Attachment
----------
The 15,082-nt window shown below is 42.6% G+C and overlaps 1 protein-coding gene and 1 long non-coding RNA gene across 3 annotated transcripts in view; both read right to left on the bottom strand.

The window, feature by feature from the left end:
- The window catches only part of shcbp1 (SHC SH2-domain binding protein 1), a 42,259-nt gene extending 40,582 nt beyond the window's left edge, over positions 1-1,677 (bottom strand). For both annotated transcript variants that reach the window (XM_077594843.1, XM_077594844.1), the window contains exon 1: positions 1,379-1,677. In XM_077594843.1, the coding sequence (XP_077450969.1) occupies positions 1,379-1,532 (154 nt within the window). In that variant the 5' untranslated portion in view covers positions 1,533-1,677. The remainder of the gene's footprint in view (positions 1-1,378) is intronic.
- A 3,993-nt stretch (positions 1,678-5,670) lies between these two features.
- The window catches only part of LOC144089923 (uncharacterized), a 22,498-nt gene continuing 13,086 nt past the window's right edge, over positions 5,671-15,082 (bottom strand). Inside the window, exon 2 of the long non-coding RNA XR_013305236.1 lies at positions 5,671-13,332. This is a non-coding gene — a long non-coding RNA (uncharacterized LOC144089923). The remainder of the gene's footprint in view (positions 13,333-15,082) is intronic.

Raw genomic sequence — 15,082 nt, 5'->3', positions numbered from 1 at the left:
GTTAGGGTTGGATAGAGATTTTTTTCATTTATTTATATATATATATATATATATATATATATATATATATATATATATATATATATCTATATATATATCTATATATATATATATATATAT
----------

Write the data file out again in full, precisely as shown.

The 15,082-nt window shown below is 42.6% G+C and overlaps 1 protein-coding gene and 1 long non-coding RNA gene across 3 annotated transcripts in view; both read right to left on the bottom strand.

The window, feature by feature from the left end:
- The window catches only part of shcbp1 (SHC SH2-domain binding protein 1), a 42,259-nt gene extending 40,582 nt beyond the window's left edge, over positions 1-1,677 (bottom strand). For both annotated transcript variants that reach the window (XM_077594843.1, XM_077594844.1), the window contains exon 1: positions 1,379-1,677. In XM_077594843.1, the coding sequence (XP_077450969.1) occupies positions 1,379-1,532 (154 nt within the window). In that variant the 5' untranslated portion in view covers positions 1,533-1,677. The remainder of the gene's footprint in view (positions 1-1,378) is intronic.
- A 3,993-nt stretch (positions 1,678-5,670) lies between these two features.
- The window catches only part of LOC144089923 (uncharacterized), a 22,498-nt gene continuing 13,086 nt past the window's right edge, over positions 5,671-15,082 (bottom strand). Inside the window, exon 2 of the long non-coding RNA XR_013305236.1 lies at positions 5,671-13,332. This is a non-coding gene — a long non-coding RNA (uncharacterized LOC144089923). The remainder of the gene's footprint in view (positions 13,333-15,082) is intronic.

Raw genomic sequence — 15,082 nt, 5'->3', positions numbered from 1 at the left:
GTTAGGGTTGGATAGAGATTTTTTTCATTTATTTATATATATATATATATATATATATATATATATATATATATATATATATATATCTATATATATATCTATATATATATATATATATAT